President Hugo Chavez of Venezuela makes no bones about why he wants his country to win a seat on the U.N. Security Council.

A successful bid will put him in a better position to pursue the anti-American crusade that has taken him on globe-trotting missions to Tehran, Moscow and Beijing over the years. He even went to Baghdad when Saddam Hussein was still in power.

If Chavez wants to pose as a Third World David fighting the U.S. Goliath, that's up to him, but there's no reason for others to encourage this dangerous delusion.

From all we know and have seen of Chavez over the years, he would use the seat on the Security Council first and foremost to obstruct the agenda of the United States and its allies.

Taking exception to U.S. positions on diplomatic issues small and large should not disqualify any nation from having a vote in the Security Council, but Chavez would make this a policy goal.

Recall that in 2003, despite exceptional pressure from the Bush administration, both Mexico and Chile voted against a U.S.-backed resolution on Iraq, and they remain among our strongest allies in the Western Hemisphere.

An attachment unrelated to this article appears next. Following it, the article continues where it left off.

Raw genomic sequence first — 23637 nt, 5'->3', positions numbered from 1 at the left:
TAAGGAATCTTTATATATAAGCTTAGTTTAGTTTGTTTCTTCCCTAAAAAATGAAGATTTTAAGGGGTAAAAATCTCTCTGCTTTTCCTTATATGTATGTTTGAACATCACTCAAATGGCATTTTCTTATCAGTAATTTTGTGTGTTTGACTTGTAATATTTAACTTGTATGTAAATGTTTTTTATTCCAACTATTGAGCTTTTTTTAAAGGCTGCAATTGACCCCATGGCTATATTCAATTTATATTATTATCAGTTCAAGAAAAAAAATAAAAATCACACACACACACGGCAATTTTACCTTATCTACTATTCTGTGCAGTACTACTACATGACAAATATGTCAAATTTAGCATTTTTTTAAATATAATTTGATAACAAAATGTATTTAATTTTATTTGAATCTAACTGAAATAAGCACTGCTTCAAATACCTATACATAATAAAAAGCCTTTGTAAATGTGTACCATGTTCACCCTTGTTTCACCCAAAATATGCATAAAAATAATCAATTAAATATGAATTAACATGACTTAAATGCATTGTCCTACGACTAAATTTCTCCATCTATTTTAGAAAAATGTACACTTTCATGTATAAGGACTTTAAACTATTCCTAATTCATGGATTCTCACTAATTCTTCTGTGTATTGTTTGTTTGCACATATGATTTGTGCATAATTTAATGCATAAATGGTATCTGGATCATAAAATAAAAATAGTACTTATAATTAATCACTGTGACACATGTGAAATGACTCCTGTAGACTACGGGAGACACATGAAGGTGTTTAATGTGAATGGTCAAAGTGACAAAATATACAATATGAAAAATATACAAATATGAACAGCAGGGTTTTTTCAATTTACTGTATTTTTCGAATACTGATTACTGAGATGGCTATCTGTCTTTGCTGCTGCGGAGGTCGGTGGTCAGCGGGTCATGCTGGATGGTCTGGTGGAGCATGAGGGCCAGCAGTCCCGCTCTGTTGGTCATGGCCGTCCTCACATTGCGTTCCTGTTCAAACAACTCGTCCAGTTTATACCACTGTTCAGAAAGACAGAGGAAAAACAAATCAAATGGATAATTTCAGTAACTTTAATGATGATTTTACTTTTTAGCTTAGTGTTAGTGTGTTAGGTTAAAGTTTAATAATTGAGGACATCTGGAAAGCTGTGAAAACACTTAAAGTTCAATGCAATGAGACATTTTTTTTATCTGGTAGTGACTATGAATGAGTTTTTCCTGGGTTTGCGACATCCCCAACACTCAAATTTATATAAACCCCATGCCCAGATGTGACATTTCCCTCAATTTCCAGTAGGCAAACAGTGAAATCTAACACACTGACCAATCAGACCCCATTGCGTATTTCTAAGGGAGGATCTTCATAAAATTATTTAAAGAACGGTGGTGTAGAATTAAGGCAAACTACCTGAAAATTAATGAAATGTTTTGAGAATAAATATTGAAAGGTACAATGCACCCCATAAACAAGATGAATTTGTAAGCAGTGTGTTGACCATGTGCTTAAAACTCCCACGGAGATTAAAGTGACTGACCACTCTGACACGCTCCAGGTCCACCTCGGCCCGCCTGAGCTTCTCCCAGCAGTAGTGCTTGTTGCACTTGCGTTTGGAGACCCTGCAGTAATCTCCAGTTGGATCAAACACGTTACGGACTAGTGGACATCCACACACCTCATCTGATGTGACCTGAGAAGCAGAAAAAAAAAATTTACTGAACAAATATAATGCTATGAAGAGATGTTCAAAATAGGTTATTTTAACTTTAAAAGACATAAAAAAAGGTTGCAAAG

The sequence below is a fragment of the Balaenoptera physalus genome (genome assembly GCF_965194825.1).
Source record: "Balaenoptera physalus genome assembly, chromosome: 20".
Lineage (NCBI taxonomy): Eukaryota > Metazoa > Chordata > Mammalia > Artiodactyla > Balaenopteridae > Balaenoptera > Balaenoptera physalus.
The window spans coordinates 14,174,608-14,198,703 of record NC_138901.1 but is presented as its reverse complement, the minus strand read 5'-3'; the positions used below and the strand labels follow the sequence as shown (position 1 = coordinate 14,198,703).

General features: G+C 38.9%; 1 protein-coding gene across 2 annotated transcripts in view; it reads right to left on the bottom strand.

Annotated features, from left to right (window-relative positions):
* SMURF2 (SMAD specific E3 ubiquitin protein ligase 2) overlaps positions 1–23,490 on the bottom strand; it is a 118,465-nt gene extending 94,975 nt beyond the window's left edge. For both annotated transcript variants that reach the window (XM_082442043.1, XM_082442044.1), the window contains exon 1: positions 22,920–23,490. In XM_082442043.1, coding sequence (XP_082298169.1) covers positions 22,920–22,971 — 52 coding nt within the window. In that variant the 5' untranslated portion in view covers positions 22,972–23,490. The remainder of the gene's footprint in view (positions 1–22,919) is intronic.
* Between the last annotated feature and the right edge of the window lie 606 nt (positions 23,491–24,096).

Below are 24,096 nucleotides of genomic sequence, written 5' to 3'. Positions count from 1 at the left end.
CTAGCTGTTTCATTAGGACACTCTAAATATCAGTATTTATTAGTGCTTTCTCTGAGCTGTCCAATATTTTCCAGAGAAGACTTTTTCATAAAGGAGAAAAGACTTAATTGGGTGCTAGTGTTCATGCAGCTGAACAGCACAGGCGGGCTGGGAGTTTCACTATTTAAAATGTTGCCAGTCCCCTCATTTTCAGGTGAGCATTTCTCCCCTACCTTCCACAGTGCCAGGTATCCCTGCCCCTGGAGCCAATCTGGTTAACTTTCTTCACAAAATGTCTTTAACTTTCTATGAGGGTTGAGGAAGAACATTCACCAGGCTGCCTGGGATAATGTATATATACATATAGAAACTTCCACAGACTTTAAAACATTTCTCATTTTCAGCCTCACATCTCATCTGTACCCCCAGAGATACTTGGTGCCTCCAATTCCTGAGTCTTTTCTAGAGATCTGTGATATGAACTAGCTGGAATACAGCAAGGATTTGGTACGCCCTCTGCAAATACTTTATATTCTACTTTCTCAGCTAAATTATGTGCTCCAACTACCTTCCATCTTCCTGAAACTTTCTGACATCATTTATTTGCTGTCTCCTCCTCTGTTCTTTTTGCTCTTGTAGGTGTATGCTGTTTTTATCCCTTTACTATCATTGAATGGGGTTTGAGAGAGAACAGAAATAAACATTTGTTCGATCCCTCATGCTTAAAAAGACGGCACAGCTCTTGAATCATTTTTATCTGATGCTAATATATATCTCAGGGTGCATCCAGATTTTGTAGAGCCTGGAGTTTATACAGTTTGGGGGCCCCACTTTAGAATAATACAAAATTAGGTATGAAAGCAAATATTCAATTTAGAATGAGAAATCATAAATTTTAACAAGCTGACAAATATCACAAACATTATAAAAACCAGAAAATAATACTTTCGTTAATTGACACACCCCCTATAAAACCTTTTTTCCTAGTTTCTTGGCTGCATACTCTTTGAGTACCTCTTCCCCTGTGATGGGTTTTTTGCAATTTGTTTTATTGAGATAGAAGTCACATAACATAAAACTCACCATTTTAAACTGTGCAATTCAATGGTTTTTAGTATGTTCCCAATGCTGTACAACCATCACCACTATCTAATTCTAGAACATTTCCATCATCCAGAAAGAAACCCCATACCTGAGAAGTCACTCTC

But for Venezuela -- unlike every other country in the Western Hemisphere, always excepting Cuba -- obstructing U.S. diplomacy whenever and wherever Chavez can is a principle of foreign policy -- an end in itself.

Chavez loses no opportunity to condemn U.S. policies in the region and around the world. And when he can't find any real targets for his complaints, he makes something up. His latest absurd claim is that there is a U.S. plan under way to topple Bolivian President Evo Morales. Chavez offers absolutely no evidence to back this up, but if you say it loud enough and often enough, someone is bound to believe it.

Chavez didn't exactly burnish his credentials as a statesman in his recent appearance at the U.N. General Assembly when he used the occasion to call President Bush the "devil."

This brought him some scattered applause and laughter, but acting like a demagogue shouldn't win him any votes in the Security Council race.

A victory for Venezuela would be an embarrassment for the nations of the Western Hemisphere and for the United Nations as a whole.

Venezuela has been able to mount a popularity campaign by selling oil to its neighbors at bargain prices. That's one reason it has the support of the vote-rich Caribbean Community for the U.N. seat.

But Guatemala, the U.S.-backed candidate, is a founding member of the United Nations that has never served on the Security Council. It may be smaller and poorer than Venezuela, but it is more deserving of this seat on the most influential arm of the United Nations.

-- McClatchy-Tribune News Service

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